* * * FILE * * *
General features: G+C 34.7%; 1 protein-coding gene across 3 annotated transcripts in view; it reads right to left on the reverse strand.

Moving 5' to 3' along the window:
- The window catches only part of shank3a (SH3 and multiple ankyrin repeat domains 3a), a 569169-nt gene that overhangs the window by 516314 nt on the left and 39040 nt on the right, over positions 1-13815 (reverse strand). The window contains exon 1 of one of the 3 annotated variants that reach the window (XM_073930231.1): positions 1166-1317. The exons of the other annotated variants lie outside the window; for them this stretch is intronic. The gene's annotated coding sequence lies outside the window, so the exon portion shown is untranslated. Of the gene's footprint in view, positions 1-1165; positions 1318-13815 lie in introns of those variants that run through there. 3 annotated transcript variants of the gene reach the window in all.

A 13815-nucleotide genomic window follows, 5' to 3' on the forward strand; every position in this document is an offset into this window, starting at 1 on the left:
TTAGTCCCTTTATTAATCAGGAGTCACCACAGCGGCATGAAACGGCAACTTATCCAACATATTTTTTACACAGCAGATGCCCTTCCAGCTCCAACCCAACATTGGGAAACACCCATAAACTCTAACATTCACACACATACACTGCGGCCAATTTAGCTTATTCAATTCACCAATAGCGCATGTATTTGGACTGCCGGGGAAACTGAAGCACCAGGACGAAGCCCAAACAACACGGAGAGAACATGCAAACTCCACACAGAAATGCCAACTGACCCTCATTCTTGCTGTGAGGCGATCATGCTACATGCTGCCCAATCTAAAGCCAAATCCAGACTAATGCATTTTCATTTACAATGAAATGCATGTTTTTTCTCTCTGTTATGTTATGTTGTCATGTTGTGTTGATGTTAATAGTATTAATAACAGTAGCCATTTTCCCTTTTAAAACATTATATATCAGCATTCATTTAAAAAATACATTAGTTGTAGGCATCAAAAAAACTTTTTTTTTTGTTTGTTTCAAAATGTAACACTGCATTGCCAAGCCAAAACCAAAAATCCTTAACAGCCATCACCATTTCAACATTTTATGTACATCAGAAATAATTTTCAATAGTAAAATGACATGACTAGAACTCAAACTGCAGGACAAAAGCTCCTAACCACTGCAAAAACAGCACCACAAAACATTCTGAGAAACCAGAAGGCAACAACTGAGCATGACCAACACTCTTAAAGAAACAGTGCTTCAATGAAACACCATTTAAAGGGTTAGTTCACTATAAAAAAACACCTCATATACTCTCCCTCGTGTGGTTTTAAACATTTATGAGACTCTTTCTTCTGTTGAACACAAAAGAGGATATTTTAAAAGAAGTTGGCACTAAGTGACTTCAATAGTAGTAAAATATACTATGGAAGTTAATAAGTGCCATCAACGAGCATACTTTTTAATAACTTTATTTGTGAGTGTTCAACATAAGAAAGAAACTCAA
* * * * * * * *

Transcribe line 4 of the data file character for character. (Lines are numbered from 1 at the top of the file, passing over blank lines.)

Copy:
A 13815-nucleotide genomic window follows, 5' to 3' on the forward strand; every position in this document is an offset into this window, starting at 1 on the left: